So whatever happened to “Happy New Year?”
It got quarantined and socially distanced. And buried beneath a blizzard of “breaking news” — or “heartbreaking news.”
So how might we describe 2020? Stressful. Fearful. Awful.
How about thankful? Really?
If you’ve never been in Manhattan during a typical Christmas season, you’ll be overwhelmed by the crush of buses, taxis, oblivious drivers and herds of aggressive humans. But take an elevator to the top of the Freedom Tower and prepare for a change.
Suddenly, there’s the breathtaking big picture — the rivers, Lady Liberty in the harbor, the oasis of Central Park, the ring of bridges. That trip in the elevator can elevate your spirit because you can see the beauty above the mayhem.
That’s what giving thanks does. And in this year with so much sadness and loss, that elevation is more needed than ever.
I grieve all those missing loved ones and friends this Thanksgiving – including our own.
I grieve the broken dreams, the shuttered businesses and schools, the missing paychecks, a wounded nation.
But grief and gratitude can coexist. Perhaps must exist if hope is going to defeat despair.
We can be grateful this Thanksgiving for a year that has opened our eyes to the things – and people – that really matter.
Thanksgiving was born amid great tragedy and loss. H. U. Westermayer points out that “the Pilgrims made seven times more graves than huts. No Americans have been more impoverished than these who, nevertheless, set aside a day of thanksgiving.”
It was hard to be thankful when, on the day after our grandson’s graduation, my wife – the love of my life – was suddenly gone.
I could not be grateful she was gone. But I found myself very grateful for what she had gone to.
We both believed the promise of Scripture that to be “absent from the body” is to be “present with the Lord.” I could grieve our loss, but be grateful for her gain. Heaven. No more pain, death or sadness. And Jesus.
I grieve the years we won’t have – I love the many years we did have.
So like that elevator to a bigger view, loss can help us see some blessings we otherwise might have missed.
For example, our losses have exposed life’s two lists. The things that really matter. And the things that really don’t. Our “normal” pace tends to jumble those lists. It sometimes takes a seismic wake-up call to get them back in order.
Years ago, when my wife was plunged into a Code Blue cardiac crisis, I almost lost her. But something happened through that trauma. I “re-treasured” this amazing woman. In all my busyness, I had unknowingly drifted into taking her for granted. From that crisis to our last moments ten years later, I cherished her more and more.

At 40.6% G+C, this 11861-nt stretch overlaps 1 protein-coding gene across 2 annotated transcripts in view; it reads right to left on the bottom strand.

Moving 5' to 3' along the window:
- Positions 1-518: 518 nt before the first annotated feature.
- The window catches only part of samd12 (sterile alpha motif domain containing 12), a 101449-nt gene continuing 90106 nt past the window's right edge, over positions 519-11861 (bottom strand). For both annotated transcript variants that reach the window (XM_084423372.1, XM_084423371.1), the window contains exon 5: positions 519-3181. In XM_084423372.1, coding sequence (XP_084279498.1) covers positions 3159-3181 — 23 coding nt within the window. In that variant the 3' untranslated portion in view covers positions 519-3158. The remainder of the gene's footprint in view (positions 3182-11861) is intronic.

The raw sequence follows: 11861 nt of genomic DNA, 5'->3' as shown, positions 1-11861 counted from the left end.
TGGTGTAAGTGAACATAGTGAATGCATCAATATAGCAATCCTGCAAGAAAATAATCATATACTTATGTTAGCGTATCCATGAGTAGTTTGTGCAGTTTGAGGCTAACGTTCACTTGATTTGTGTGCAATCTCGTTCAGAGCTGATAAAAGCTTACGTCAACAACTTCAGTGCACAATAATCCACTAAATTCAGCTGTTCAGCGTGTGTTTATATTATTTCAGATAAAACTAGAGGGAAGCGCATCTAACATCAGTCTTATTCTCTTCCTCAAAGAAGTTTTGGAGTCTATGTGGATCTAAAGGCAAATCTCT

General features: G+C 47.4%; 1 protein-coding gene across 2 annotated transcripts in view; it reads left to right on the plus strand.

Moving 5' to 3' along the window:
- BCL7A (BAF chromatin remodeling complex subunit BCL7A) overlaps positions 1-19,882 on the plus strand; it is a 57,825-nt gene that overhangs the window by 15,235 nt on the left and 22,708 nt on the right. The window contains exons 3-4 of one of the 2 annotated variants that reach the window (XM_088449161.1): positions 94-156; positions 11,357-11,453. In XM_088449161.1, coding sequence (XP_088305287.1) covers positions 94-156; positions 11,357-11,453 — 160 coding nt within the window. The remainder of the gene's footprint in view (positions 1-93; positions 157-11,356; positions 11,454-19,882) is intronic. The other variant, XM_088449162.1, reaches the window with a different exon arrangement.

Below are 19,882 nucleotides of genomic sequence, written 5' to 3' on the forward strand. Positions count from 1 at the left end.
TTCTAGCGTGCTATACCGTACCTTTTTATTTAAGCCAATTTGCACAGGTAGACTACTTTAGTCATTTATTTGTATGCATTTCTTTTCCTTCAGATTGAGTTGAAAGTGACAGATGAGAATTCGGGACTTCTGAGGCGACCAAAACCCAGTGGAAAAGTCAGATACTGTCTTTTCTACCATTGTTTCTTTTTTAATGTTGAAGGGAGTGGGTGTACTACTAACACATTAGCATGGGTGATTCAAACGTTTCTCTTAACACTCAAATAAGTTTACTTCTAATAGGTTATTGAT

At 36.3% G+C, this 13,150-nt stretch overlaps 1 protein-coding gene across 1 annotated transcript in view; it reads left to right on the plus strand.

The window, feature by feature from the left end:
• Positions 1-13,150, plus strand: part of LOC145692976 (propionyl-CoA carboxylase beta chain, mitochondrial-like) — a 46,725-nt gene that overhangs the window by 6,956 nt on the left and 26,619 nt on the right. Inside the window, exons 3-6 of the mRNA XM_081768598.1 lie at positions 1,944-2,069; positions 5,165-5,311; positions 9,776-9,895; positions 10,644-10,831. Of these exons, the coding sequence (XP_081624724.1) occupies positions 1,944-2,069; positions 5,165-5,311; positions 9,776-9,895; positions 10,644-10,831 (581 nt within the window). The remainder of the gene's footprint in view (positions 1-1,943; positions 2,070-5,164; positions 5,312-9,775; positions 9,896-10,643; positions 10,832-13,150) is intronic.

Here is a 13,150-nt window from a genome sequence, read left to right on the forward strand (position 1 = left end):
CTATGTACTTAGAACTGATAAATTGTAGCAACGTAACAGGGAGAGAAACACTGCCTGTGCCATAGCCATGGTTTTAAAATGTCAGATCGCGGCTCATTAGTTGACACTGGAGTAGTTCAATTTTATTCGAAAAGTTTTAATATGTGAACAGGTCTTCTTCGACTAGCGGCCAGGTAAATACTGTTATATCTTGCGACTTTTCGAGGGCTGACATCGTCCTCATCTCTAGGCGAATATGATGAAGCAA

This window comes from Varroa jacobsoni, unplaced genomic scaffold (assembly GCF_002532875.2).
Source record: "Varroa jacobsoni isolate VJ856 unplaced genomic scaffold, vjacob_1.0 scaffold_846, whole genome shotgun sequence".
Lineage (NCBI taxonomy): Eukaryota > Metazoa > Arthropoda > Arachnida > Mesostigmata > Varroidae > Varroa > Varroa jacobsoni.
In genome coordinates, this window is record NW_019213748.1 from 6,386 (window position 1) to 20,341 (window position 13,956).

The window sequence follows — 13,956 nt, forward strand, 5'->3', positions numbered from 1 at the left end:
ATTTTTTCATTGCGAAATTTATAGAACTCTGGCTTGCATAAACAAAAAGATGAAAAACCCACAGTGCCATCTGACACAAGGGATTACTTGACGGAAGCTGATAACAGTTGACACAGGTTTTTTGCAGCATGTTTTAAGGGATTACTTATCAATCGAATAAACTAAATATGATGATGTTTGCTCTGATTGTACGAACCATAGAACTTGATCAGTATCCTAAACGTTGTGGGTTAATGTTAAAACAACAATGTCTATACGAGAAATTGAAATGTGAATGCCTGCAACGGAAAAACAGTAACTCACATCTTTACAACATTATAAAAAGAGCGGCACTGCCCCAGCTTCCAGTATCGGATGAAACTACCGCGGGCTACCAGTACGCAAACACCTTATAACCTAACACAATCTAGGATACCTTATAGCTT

We can be grateful this Thanksgiving for a year that has opened our eyes to the things – and people – that really matter. Often, after a disaster has demolished homes, people will say, “It’s OK. Because we still have each other. And that’s what matters.”
That realization will spawn a page-filling list of people and experiences and lasting treasures we can thank God for.
A “lifequake” like 2020 can also open our eyes to beauty we might otherwise overlook. The COVID-proof magic of a sunset, of the changing seasons or the laughter of a child. Even the blessings who live next door or down the street. Those neighbors we’ve barely known.
And then there are gifts that are less inspiring, but potentially life-changing. Because a “lifequake” can expose what we need to fix. Just as disasters expose fatal flaws in a foundation or a levee.
The strange events of 2020 have forced lots of time together – or alone. A change that may have exposed some unresolved cracks in a marriage, the dysfunction in our family or even a darkness in our own soul.
So why would anyone be thankful for that? Because facing those revelations could save a marriage, a child – or even a life.
My most fervent “thank yous” in this year of so much losing are for the things we cannot lose. Things the Bible calls “eternal.”
One Bible writer, who had suffered horribly, said: “We don’t look at the trouble we can see now; rather, we fix our gaze on things that cannot be seen. For the things we see now will soon be gone; but the things we cannot see will last forever” (II Corinthians 4:18).
Someone said, “There are only two things that will still be there when time is no more. The people God made. And the Book He gave us.”
That Book, the Bible, is filled with promises that have sustained people for thousands of years. I stand on those promises like standing on rocks on the shore that have weathered every storm. And I see people with incalculable worth and forever futures.
Four days after the horror of September 11, 2001, President Bush spoke at the interfaith Day of Prayer at the National Cathedral. He concluded by reading from Scripture that says: “Nothing in all creation can separate us from the love of God that is in Christ Jesus our Lord” (Romans 8:39).
I’m profoundly thankful this Thanksgiving – perhaps more than ever – for that anchor that holds.
Yes, in a year of grieving, there is hope in thanksgiving.
Your elevator is waiting.
Ron Hutchcraft is an author, speaker, and founder and president of Ron Hutchcraft Ministries and On Eagles’ Wings Native American youth outreach. His new book “Hope When Your Heart is Breaking” releases in Jan. 20201. His popular radio feature, “A Word with You,” is heard daily in 5 languages on over 1,300 outlets around the world.